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Distinguishing Fact from Fiction

So you may be wondering what all that has to do with digital marketing – and, as it turns out, the answer is lots! While it’s important for specialists in all areas of digital marketing (and, really, most people in general) to make sure they’re getting their industry knowledge from reputable, reliable sources, it’s especially important for anyone who works in content.

We are in charge of creating – you guessed it – content for our clients and for our own business. This means it’s our responsibility to make sure we’re not regurgitating or spreading fake news accidentally. But how do we ensure we don’t do that?

As you well know, you can find just about anything online – and that includes sources to back up every claim, idea or conspiracy theory you might have. What’s more, a position-one ranking in Google is no guarantee that the page is trustworthy (it just means that the publication is good at SEO!). This is why it’s so important to be able to distinguish fact from fiction. Luckily, there are a few tried-and-tested ways that us content peeps here at Passion avoid spreading fake news.

Before believing everything you read online, make sure you ask yourself the following questions:

Is the publication trustworthy?

Some publications, like the BBC, the New York Times and the Economist, are well known for being trustworthy. However, we all know that anyone can say just about anything online and present it as fact, so for most websites you’ll want to dig a little deeper.

Is the publication using authoritative sources?

Check to see what sources a publication is using to back up its claims. Linking to or citing trusted sources such as a scientific study, government authority or highly respected international organisation (like the World Health Organisation) is a good sign you can trust that content (and is an easy way to fact check what’s being presented).

Healthline labels many of its sources as ‘trusted’ and tells you exactly why.

Is sufficient evidence being presented?

Credible news stories include lots of supporting evidence like verified facts, quotes from experts, official statistics and, in many cases, consistent and corroborated eyewitness accounts. If these things are missing, that’s a good red flag that the content may not be trustworthy.

Are other publications saying the same thing?

It’s always a good idea to check to see if other trustworthy sources are reporting on the story. While no one is immune to bias 100% of the time – so keep our other tips in mind! – this can be a good indicator about whether or not something is true. For example, if ReallyReallyVeryTrueNews.com is reporting that there’s an alien invasion taking place but no reputable news sources are saying the same thing, you may want to take ReallyReallyVeryTrueNews.com’s story with a grain of salt.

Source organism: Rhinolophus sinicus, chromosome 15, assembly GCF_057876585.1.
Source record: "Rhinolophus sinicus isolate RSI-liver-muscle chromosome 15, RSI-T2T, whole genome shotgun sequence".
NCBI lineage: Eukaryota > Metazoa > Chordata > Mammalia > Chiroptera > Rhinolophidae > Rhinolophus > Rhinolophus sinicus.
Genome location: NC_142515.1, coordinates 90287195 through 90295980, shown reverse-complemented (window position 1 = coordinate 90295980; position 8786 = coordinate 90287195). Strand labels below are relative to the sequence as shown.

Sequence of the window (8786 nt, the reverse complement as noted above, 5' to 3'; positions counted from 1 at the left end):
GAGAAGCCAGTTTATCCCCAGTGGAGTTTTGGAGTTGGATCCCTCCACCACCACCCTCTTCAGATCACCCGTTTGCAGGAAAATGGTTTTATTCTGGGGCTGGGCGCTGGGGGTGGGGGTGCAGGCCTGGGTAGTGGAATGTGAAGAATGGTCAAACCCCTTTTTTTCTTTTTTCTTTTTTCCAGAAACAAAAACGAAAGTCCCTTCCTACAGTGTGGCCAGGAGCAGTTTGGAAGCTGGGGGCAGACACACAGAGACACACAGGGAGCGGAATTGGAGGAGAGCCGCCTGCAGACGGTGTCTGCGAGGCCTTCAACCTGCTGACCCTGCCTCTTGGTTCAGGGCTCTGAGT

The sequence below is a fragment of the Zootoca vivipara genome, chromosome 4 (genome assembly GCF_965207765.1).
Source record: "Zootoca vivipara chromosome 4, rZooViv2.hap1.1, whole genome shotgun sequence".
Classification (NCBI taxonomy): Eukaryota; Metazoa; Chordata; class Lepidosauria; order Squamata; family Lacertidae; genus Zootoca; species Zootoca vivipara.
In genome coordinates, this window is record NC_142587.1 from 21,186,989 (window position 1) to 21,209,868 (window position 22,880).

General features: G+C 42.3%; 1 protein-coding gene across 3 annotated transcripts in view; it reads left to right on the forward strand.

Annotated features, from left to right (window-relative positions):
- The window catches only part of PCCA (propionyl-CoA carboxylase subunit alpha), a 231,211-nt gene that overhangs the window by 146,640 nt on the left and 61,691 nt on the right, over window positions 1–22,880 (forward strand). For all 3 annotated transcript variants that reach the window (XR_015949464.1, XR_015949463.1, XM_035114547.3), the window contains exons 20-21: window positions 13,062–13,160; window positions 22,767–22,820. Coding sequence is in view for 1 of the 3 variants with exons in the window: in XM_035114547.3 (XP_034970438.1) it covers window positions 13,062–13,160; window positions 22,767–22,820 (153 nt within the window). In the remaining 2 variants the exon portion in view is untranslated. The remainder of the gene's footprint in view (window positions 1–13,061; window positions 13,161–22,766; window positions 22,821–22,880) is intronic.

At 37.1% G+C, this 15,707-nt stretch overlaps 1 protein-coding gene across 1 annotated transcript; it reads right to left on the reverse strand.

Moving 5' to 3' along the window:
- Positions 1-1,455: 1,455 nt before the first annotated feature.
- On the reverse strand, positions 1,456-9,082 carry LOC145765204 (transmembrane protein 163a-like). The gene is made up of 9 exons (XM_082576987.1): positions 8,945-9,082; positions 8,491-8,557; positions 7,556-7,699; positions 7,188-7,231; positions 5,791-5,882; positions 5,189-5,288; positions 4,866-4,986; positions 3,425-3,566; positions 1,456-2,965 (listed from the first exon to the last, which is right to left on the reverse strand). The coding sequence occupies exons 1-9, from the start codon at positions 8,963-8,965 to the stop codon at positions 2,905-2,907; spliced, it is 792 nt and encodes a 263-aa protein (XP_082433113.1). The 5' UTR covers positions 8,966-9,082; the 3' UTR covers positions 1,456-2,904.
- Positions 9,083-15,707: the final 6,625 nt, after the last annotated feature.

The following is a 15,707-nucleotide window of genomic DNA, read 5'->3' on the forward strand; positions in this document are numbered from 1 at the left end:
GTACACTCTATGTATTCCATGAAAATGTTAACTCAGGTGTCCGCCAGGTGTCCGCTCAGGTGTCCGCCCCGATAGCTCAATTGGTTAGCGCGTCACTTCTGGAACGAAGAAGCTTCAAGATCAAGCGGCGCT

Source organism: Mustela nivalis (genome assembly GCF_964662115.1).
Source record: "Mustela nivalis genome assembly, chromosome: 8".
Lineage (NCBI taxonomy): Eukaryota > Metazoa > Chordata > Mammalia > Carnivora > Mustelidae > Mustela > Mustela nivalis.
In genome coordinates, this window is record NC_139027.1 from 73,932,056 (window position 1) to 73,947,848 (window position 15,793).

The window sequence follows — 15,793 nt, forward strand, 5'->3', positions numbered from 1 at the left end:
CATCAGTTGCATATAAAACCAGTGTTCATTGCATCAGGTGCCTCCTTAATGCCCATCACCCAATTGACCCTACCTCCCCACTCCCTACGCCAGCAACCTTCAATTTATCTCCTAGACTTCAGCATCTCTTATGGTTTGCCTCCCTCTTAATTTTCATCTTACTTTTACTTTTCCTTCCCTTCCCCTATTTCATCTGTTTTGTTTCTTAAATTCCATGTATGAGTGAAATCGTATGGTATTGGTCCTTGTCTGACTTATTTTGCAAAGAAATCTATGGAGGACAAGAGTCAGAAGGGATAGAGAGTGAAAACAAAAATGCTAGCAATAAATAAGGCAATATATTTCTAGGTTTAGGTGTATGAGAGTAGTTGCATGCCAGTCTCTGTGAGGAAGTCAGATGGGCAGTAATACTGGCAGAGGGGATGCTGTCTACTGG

Is the content date stamped?

If the content is trustworthy in the other ways we’ve discussed, this is a good way to ensure it’s up to date and still accurate. For example, you should be slightly wary of a scientific study from 2005 simply because new research and information could have surfaced in the 16 years since it was published.

Are you using common sense and critical thinking?

If something sounds off, there’s probably a reason why you’re thinking that. Fake news is often designed to feed into biases, fears and hopes – so if something sounds too good or too scary to be true, take a step back to assess what’s being said critically. Is what you’re reading trying to sway your opinion or sell you something? Is it click bait or purposely triggering? When in doubt, do a bit of digging to make sure what you’re being told is true.

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And finally, our last tip is to avoid leaping to conclusions that all mainstream media output is fake – this can be as unwise as jumping aboard each and every conspiracy theory or rumour that comes your way. Remember, professional global news agencies employ highly trained reporters and have rigorous editorial guidelines that they follow, so it’s reasonable to trust the content they put out.

With these handy tips and tricks under your toolbelt, you can go forth and fight fake news (or at the very least, avoid believing and sharing it). And, if you want to ensure that your business is producing fact checked, verified, reliable and interesting content, why not get in touch with our team of content professionals? We can help with everything from blog posts and site copy to innovative and unique infographics, interactives and more.


¹ https://fullfact.org/online/5g-and-coronavirus-conspiracy-theories-came/

² https://www.bbc.co.uk/news/topics/c2y151e2r2yt/impeachment-of-donald-trump

³ https://www.bbc.co.uk/bitesize/articles/zwcgn9q

⁴ https://firstdraftnews.org/latest/fake-news-complicated/

⁵ https://www.thesocialhistorian.com/fake-news/